Qualified immunity, explained. And why police reformers want to end it
in the 1960’s, the U.S. Supreme Court created a loophole, as a way to protect public servants from high-stakes lawsuits known as qualified immunity.
Philadelphia must safeguard immigrant legal services in its budget | Opinion
As an immigrant and a Black woman, our elected representatives need to remember powerful program that keeps families like mine healthy and strong.
Why precedent alone may not be enough to save Roe v. Wade | Bruce Ledewitz
Roe could, instead, die the death of a thousand cuts through statutory restrictions, becoming irrelevant as a practical matter, without ever being overturned.
Pa. Supreme Court orders lower courts to resume more operations starting May 4
State courts have been operating, under significant restrictions since March 16. Under an order issued Tuesday, all courts "generally shall be open to conduct all court business," starting next week. But, "all in-person access and proceedings shall be strictly limited."
Here’s the danger at the heart of Trump’s meddling in the judiciary | John L. Micek
You won't know how much you'll miss a fair and impartial judiciary until it's gone. But we're learning now what it might be like.
Public sector unions face legal threats, but they’re on a ‘winning streak’
Over tthe past two years, conservative groups have filed more than a dozen lawsuits against public sector unions. The legal outlook for the challenges appears cloudy.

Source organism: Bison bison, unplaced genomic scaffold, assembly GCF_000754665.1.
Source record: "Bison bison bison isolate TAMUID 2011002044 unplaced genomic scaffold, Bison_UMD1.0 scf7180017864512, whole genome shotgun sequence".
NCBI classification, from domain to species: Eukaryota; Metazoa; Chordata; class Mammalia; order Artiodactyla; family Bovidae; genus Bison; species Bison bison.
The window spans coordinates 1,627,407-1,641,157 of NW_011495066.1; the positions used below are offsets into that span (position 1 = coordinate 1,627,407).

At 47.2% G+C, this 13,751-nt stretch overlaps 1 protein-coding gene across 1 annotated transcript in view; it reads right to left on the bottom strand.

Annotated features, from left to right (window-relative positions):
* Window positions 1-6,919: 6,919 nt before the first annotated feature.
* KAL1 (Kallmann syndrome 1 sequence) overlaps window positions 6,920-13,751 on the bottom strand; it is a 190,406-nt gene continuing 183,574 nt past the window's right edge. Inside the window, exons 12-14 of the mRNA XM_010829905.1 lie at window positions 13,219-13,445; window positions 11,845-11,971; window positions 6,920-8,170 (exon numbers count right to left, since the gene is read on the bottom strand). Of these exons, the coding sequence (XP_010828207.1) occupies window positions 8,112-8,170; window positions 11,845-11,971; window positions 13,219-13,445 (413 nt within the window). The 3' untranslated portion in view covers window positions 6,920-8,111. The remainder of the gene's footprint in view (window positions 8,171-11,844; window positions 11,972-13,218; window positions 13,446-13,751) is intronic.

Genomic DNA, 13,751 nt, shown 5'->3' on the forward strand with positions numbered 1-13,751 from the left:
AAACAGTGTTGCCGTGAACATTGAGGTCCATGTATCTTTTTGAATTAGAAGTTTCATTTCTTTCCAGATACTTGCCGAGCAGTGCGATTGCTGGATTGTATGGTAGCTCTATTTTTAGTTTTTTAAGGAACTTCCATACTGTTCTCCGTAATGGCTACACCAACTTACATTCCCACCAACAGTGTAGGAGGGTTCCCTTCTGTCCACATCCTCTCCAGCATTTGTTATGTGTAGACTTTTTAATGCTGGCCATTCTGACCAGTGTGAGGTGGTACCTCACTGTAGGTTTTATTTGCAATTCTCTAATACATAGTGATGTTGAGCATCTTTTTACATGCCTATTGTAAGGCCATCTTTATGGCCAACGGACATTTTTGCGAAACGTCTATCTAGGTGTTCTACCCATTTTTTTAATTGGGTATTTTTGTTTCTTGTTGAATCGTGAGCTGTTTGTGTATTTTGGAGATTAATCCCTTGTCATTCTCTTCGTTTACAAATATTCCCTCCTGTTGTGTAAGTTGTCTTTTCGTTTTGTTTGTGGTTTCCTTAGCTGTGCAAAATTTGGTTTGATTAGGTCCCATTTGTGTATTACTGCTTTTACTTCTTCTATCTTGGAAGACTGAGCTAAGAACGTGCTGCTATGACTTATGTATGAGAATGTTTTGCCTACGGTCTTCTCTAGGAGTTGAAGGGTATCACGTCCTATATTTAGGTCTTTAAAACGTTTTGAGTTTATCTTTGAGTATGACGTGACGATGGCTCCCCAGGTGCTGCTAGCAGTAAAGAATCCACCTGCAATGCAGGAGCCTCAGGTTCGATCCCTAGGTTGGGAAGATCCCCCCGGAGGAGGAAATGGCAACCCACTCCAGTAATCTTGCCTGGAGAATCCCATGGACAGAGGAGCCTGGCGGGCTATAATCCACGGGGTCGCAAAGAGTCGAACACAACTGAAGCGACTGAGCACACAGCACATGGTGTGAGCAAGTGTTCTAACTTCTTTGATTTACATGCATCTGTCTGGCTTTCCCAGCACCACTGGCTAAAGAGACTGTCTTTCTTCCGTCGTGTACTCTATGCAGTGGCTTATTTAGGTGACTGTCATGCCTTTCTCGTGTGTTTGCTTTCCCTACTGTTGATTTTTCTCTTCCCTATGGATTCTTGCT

Calif. Supreme Court right to strike down law requiring Trump to release tax returns to get on the ballot | Bruce Ledewitz
What was great about the decision was that, despite our highly partisan environment, it was rendered by a court on which a majority of the justices had been appointed by Democratic governors.
$9 a day barely gets you a sandwich in Philly. Yet that’s what Pa. pays its jurors. It can do better | Opinion
One of the oldest, and most historically symbolic, states in the country seems to have forgotten about the people who serve jury duty.
Ex-Starbucks regional manager claims company discriminated against white employees after wrongful arrests
The former regional director for Starbucks claims she was fired because she was white less than a month after the wrongful arrests last year of two Black men at the coffee giant's Rittenhouse Square location
Worker-protection laws aren’t ready for an automated future | Opinion
The United States’ regulation of the workplace has long been an outlier among much of the world.
How the government can steal your stuff: 6 questions about civil asset forfeiture answered | Opinion
The federal government confiscated assets worth a total of about US$28 billion during the decade ending in 2016, Justice Department data indicate.
Why does the U.S. sentence people to hundreds of years in prison? | Opinion
The US is unique in its criminal punishment policies – as the recent sentencing of neo-Nazi James Fields Jr. demonstrates.